Date: 1/3/19 11:03 am
From: Mark Nikas <elepaio...>
Subject: [obol] Re: timely notification: OBOL vs eBird
Thanks Craig. I knew you could get email alerts but wasn't aware you could
get rarity sightings without the email alerts. I just looked up Lincoln
County alerts and saw this Dickcissel report I heard of nowhere else.

Dickcissel <>*Spiza americana*
<> 610 Lemwick Lane, Yachats,
Oregon, US (44.322, -124.106)MAP
Lincoln Oregon, United States Tyler Gholson

On Thu, Jan 3, 2019 at 9:37 AM Craig Tumer <craig...> wrote:

> Paul et al.,
> Reports of rarities need to be vetted by eBird reviewers before they show
> up in the areas where you looked for WRSA sightings, as described below.
> That can take quite some time. If the reports haven't been confirmed by a
> reviewer they would not show up in the areas where you searched.
> The easiest way to see recent rarity reports submitted to eBird is to go
> to the "Alerts" section, which can be reached from the "Explore" page. Once
> at the "Alerts" page, enter the county, state, or country you're interested
> in, and eBird will generate a list of rare birds reported for that location
> within the last week, regardless of whether the reports have been confirmed
> by the eBird reviewer. It's really quite simple once you know where to
> look.
> Fewer people are reporting sightings to OBOL than in the past, and posts
> of l ong-staying rarities to OBOL die off pretty quickly after the first
> few days of sightings.
> Craig Tumer
> Portland
> -------- Original Message --------
> Subject: [obol] timely notification: OBOL vs eBird
> From: "Paul Sullivan" <paultsullivan...>
> Date: Thu, January 03, 2019 8:57 am
> To: <obol...>
> On a Wednesday last September a White-rumped Sandpiper was reported at the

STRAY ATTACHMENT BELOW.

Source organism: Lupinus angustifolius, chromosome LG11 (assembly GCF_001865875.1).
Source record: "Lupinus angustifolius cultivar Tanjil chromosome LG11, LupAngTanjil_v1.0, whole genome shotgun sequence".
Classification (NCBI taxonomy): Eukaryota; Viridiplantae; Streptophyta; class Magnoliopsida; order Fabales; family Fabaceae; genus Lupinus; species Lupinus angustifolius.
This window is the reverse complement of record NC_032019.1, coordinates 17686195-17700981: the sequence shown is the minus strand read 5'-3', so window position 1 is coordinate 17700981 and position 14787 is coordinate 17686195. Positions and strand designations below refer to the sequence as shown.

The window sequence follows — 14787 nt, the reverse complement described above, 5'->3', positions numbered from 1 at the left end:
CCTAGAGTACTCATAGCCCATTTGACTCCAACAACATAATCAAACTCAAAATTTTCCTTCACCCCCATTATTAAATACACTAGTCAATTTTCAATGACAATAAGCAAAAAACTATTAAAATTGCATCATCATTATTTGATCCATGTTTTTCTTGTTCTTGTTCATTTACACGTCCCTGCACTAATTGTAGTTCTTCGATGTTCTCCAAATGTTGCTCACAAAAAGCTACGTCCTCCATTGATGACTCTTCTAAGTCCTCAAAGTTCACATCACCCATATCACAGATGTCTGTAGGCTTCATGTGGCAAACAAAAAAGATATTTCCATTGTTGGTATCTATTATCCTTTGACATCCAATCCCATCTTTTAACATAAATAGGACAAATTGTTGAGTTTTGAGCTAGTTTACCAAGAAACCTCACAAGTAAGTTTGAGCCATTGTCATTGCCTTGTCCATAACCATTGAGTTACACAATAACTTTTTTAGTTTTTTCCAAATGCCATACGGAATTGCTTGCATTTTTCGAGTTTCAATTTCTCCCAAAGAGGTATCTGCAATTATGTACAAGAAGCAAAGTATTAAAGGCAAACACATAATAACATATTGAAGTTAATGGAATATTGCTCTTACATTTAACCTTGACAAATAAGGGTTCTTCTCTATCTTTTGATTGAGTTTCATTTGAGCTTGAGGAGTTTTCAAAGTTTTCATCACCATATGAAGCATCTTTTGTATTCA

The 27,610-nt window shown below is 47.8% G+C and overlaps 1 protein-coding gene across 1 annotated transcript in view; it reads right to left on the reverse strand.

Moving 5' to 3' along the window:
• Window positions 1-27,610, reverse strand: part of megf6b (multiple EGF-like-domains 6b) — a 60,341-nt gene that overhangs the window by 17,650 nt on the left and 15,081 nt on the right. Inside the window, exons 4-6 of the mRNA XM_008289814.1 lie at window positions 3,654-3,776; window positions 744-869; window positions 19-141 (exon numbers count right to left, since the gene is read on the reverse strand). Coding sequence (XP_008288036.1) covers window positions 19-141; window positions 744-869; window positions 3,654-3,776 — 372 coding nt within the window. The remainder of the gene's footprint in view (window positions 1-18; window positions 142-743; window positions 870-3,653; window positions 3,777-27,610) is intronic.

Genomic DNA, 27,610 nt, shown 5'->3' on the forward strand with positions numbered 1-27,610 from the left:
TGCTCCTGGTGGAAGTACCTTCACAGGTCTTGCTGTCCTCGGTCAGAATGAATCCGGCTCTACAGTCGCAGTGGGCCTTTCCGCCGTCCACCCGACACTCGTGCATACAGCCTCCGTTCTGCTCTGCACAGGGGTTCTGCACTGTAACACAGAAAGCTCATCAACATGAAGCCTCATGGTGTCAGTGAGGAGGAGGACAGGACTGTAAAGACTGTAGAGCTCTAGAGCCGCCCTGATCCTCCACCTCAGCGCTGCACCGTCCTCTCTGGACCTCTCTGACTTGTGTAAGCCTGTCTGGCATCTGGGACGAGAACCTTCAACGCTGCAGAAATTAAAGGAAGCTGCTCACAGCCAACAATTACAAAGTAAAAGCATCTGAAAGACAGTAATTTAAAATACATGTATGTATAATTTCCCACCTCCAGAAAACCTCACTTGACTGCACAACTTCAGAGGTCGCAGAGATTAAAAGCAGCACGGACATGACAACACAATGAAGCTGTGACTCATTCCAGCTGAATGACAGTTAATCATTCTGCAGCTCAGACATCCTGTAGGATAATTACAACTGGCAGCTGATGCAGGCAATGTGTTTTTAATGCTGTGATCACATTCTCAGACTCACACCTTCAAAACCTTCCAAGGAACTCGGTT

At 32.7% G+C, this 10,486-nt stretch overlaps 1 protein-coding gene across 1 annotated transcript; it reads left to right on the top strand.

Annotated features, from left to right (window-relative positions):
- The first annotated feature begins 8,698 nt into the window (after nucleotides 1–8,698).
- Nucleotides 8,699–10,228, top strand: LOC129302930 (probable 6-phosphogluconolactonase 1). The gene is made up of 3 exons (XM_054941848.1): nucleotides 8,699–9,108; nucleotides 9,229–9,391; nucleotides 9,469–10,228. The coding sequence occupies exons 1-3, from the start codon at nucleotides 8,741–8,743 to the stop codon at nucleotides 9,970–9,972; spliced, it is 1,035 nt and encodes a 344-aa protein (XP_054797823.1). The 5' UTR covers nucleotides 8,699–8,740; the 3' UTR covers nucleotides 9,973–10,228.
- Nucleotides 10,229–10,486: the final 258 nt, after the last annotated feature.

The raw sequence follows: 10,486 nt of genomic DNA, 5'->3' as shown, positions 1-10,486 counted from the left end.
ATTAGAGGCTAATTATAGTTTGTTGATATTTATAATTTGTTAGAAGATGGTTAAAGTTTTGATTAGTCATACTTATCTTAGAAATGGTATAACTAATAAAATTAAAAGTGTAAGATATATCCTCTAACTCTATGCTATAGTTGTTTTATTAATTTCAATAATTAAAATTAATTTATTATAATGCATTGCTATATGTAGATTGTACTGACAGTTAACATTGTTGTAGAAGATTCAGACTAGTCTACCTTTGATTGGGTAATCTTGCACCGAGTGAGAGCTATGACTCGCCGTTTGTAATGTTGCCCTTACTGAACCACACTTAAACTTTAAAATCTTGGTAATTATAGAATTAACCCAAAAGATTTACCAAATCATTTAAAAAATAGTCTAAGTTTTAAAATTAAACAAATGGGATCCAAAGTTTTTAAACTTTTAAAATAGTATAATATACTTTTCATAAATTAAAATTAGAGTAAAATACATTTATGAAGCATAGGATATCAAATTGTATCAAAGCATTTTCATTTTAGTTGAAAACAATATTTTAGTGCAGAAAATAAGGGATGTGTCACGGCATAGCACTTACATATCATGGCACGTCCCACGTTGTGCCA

> north end of Necanicum estuary, at a place called Little Beach near
> Gearhart. I went there on Thursday and got to see the bird, along with
> several other birders. There were photos in OBOL and eBird reports.
> On Friday someone hopeful for a weekend chase asked on OBOL if the bird
> was still being seen. There were no OBOL reports on Friday.
> Thinking there might be people who posted to eBird and not OBOL on Friday,
> and wanting to be helpful, I went to eBird to look for reports of the
> bird. I went to Explore Data and tried 4 avenues:
> 1. Species: I searched on White—rumped Sandpiper and got a map of the
> WORLD with every White-rumped Sandpiper ever reported. Zooming in on NW
> Oregon I found a pin drop out on the beach from last year.
> 2. Location; I searched on Clatsop county Oregon. That led me to the same
> pin drop from last year.
> 3. Hot spot: I searched on hot spots and found that Little Beach in
> Gearhart is not even listed as a hotspot. Why? A lot of good birds have
> been found there.
> 4. Recent checklists: Finally I went to recent checklists in Clatsop
> county. I found a pile of checklists reporting Yellow-rumped warblers from
> Saddle Mt. etc, etc.
> Finally down in the pile I found a couple checklist from people who had
> seen the White-rumped Sandpiper and even got good photos, but who hadn’t
> reported to OBOL. Just what I was looking for. However, the reports were
> from late Thursday. At that point I gave up the eChase. No new
> information.
> I presume that my first three approaches didn’t find the sandpiper was
> because the eBird reviewer hadn’t vetted the Wed – Thur reports. That’s
> just the structure of eBird.
> So eBird has the latest rare bird sightings, but they are buried in a
> blizzard of checklists of ordinary birds. It’s not simple to search.
> If I were subscribed to eBird alerts for White-rumped Sandpiper or for
> Clatsop county, I might have got the information more quickly, but I don’t
> choose to be signed up for reports from a wealth of places or about a
> wealth of species.
> OBOL seems quicker and simpler to me.
> Paul Sullivan
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